From the Hill


From the Hill

Administration releases FY 2015 budget request

President Obama’s FY 2015 budget proposal totals $3.9 trillion, of which roughly 63% is mandatory spending such as Social Security payments, roughly 30% is discretionary spending, and the rest is net interest. By comparison, in FY 2010 the split was 55% mandatory and 39% discretionary.

The expected deficit is pegged at $564 billion, a decrease from last year. The budget matches the $1.014 trillion discretionary spending cap agreed to by Congress in December, although the president has proposed an additional $56 billion in discretionary spending on top of this cap, via what’s being called the Opportunity, Growth, and Security Initiative.

Total R&D funding would amount to $135.4 billion, an increase of $1.7 billion or 1.2% above FY 2014 levels. This also represents a $5 billion or 3.9% increase above FY 2013 sequester levels. This does not account for the expected inflation rate of 1.7% this year, which means that total R&D would actually decline slightly in inflation-adjusted dollars. Defense R&D would increase by 1.7% above FY 2014 levels, and nondefense R&D would increase by 0.7%. This represents a departure from recent budgets, which have tended to be more generous to nondefense R&D at the expense of defense R&D. Among the agencies, the largest increases would occur within the Department of Energy, particularly within the National Nuclear Security Administration. On the nondefense side, energy efficiency, renewable energy, and ARPA-E would also fare well, relatively speaking. The U.S. Geological Survey and the Department of Commerce R&D agencies would also receive relatively large boosts. Outside of these few, no other departments would keep pace with inflation.

Source: Budget of the United States Government FY 2015. Projected deficit is $564 billion. © 2014 AAAS

The Opportunity, Growth, and Security Initiative would provide an additional $5.3 billion for R&D. This includes nearly $1 billion for NIH, over $500 million for NSF, and nearly $900 million for NASA. The initiative would also fund a national network of 45 manufacturing innovation institutes in partnership with industry. However, all of this additional funding would require Congress to raise the current discretionary spending cap or make some attempt to secure this additional R&D funding through cuts elsewhere.

National Science Foundation (NSF). The FY 2015 budget request for the NSF is $7.25 billion, an increase of 1.2% above the FY 2014 estimate. Of that request, Research and Related Activities would receive $5.72 billion, a decrease of $2 million from the FY 2014 estimate. According to NSF acting director Cora Marrett, the administration’s request, if funded by Congress, would help to support 11,000 research grant awards to 2,000 institutions and support 300,000 individual researchers.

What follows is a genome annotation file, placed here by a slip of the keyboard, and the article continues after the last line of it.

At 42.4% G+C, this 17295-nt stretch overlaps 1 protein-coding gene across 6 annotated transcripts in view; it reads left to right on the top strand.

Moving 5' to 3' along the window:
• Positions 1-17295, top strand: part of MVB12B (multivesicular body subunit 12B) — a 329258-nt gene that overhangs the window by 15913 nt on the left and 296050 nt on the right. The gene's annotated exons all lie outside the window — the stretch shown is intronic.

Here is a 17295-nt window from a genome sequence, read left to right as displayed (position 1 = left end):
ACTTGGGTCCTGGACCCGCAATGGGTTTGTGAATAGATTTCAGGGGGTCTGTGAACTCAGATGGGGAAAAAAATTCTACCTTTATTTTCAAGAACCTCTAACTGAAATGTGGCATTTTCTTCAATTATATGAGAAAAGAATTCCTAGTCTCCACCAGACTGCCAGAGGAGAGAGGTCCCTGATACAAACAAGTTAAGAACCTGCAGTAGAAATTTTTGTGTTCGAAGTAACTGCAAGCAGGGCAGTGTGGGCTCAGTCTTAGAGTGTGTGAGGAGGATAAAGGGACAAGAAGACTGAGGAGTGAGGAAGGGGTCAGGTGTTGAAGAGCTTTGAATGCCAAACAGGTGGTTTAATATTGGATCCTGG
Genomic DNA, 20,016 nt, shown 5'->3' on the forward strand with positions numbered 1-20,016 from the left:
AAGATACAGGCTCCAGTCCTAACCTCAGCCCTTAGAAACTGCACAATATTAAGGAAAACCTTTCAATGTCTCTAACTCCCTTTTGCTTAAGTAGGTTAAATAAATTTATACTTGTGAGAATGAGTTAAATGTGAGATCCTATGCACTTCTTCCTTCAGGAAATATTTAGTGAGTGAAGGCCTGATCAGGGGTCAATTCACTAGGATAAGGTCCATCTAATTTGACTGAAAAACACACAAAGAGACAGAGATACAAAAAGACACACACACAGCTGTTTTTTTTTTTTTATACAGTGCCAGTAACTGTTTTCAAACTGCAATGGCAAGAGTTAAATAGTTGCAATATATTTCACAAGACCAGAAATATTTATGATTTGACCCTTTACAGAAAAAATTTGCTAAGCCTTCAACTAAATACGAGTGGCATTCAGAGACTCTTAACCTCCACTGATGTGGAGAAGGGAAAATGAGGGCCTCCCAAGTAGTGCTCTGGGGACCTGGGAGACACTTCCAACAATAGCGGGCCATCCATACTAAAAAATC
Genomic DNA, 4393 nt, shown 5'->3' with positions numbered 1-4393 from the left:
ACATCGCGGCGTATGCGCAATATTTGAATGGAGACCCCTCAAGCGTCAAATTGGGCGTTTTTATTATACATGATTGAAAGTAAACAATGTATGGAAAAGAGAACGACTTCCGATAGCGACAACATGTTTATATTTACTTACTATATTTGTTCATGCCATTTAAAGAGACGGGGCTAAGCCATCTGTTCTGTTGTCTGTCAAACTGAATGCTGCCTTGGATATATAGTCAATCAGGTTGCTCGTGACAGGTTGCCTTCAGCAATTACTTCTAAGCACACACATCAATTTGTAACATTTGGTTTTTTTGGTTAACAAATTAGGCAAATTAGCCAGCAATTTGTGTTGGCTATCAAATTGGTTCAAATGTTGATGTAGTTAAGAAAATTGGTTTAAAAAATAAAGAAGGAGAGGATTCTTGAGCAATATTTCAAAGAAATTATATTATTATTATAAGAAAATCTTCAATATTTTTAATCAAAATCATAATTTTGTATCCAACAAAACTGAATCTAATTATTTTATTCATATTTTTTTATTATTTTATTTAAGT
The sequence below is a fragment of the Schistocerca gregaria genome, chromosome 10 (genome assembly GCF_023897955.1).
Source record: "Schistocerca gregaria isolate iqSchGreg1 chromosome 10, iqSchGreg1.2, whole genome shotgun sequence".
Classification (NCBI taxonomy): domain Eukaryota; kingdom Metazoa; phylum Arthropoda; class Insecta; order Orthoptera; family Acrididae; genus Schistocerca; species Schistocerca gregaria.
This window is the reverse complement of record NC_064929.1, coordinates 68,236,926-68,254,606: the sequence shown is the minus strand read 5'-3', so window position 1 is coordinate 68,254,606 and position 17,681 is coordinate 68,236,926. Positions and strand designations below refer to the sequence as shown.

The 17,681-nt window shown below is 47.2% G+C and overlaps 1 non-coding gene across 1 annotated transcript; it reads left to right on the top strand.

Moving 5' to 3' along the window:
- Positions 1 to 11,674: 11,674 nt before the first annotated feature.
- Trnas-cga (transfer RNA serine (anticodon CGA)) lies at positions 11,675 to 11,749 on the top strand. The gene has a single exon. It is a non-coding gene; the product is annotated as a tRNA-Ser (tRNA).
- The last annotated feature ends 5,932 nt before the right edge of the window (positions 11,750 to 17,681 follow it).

National Institutes of Health (NIH). The NIH budget request is $30.3 billion, an increase of $200 million above FY 2014. According to Kathy Hudson, NIH deputy director for science, outreach and policy, the request would allow the agency to award 4% (329) more grants than in 2014 and 13% (1,092) more than in 2013. NIH is requesting $100 million (an increase of $60 million) for the BRAIN initiative to support the development of new tools for mapping brain circuitry and to measure brain activity. In addition, Hudson noted that NIH is requesting $30 million within the Common Fund to launch a new research program modeled after the Defense Advanced Research Projects Agency (DARPA).

U.S. Department of Agriculture (USDA). The USDA request is $2.4 billion for FY 2015, an increase of $29 million (1.2%) above the FY 2014 estimate. According to Catherine Woteki, USDA under secretary for research, education, and economics, the request includes $1.14 billion for the Agricultural Research Service; $1.5 billion for the National Institute of Food and Agriculture, including $325 million for the competitive Agriculture Food Research Initiative (AFRI); $83 million for the Economic Research Service; and $179 million for the National Agricultural Statistics Service. In addition, Woteki announced that the USDA is proposing the creation of three “Innovation Institutes” to be funded at $25 million annually per institute to focus on research in three critical areas: pollinator health, antimicrobial resistance, and a national network for bioproducts manufacturing innovation.

Source: OSTP. Red line reflects inflation, expected at 1.7 percent. Does not include additional funding proposed via Opportunity, Growth, and Security Initiative. © 2014 AAAS

Department of Energy (DOE). The president requested $27.9 billion for DOE, which represents a 2.6% increase above the FY 2014 enacted level. The Office of Science, which houses most of DOE’s fundamental science, would receive a 0.9% increase from FY 2014 enacted levels to $5.1 billion. Outside the Office of Science, priorities include ARPA-E, which would receive a 16.1% increase to $325 million, and energy efficiency/renewables, which would receive a 21.9% increase to $2.3 billion. Meanwhile, reactor research, fossil fuels research, and grid cybersecurity research would all experience moderate decreases in funding.